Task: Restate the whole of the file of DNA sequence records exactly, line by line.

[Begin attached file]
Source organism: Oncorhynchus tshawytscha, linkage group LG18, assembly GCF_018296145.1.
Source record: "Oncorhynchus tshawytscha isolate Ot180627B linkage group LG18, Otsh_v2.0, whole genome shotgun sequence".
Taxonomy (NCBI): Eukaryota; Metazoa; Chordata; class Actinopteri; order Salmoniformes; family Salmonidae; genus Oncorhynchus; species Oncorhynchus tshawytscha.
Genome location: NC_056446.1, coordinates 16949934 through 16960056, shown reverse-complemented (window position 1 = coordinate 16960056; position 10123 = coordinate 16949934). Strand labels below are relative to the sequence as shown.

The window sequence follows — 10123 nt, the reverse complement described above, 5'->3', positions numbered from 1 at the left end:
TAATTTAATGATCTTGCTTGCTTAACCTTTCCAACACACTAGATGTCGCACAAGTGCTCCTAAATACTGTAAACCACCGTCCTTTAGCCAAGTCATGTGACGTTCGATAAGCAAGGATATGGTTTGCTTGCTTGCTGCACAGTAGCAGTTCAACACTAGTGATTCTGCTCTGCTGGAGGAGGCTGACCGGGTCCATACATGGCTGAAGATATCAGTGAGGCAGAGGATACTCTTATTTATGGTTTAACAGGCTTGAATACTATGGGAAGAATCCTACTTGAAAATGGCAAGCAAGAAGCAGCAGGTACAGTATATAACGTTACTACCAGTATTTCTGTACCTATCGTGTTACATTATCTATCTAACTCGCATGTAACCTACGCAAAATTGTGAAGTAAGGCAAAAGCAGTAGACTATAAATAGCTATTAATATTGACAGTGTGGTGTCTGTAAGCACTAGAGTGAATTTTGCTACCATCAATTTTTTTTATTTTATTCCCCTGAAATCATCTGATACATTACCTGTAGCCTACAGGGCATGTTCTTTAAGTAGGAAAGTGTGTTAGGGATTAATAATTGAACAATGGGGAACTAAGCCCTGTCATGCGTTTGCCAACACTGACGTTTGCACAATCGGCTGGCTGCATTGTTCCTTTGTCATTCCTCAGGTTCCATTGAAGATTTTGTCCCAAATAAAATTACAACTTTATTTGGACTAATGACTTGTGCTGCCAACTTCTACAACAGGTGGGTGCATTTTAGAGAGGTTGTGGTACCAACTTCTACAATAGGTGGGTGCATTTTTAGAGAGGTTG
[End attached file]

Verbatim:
Source organism: Oncorhynchus tshawytscha, linkage group LG18, assembly GCF_018296145.1.
Source record: "Oncorhynchus tshawytscha isolate Ot180627B linkage group LG18, Otsh_v2.0, whole genome shotgun sequence".
Taxonomy (NCBI): Eukaryota; Metazoa; Chordata; class Actinopteri; order Salmoniformes; family Salmonidae; genus Oncorhynchus; species Oncorhynchus tshawytscha.
Genome location: NC_056446.1, coordinates 16949934 through 16960056, shown reverse-complemented (window position 1 = coordinate 16960056; position 10123 = coordinate 16949934). Strand labels below are relative to the sequence as shown.

The window sequence follows — 10123 nt, the reverse complement described above, 5'->3', positions numbered from 1 at the left end:
TAATTTAATGATCTTGCTTGCTTAACCTTTCCAACACACTAGATGTCGCACAAGTGCTCCTAAATACTGTAAACCACCGTCCTTTAGCCAAGTCATGTGACGTTCGATAAGCAAGGATATGGTTTGCTTGCTTGCTGCACAGTAGCAGTTCAACACTAGTGATTCTGCTCTGCTGGAGGAGGCTGACCGGGTCCATACATGGCTGAAGATATCAGTGAGGCAGAGGATACTCTTATTTATGGTTTAACAGGCTTGAATACTATGGGAAGAATCCTACTTGAAAATGGCAAGCAAGAAGCAGCAGGTACAGTATATAACGTTACTACCAGTATTTCTGTACCTATCGTGTTACATTATCTATCTAACTCGCATGTAACCTACGCAAAATTGTGAAGTAAGGCAAAAGCAGTAGACTATAAATAGCTATTAATATTGACAGTGTGGTGTCTGTAAGCACTAGAGTGAATTTTGCTACCATCAATTTTTTTTATTTTATTCCCCTGAAATCATCTGATACATTACCTGTAGCCTACAGGGCATGTTCTTTAAGTAGGAAAGTGTGTTAGGGATTAATAATTGAACAATGGGGAACTAAGCCCTGTCATGCGTTTGCCAACACTGACGTTTGCACAATCGGCTGGCTGCATTGTTCCTTTGTCATTCCTCAGGTTCCATTGAAGATTTTGTCCCAAATAAAATTACAACTTTATTTGGACTAATGACTTGTGCTGCCAACTTCTACAACAGGTGGGTGCATTTTAGAGAGGTTGTGGTACCAACTTCTACAATAGGTGGGTGCATTTTTAGAGAGGTTG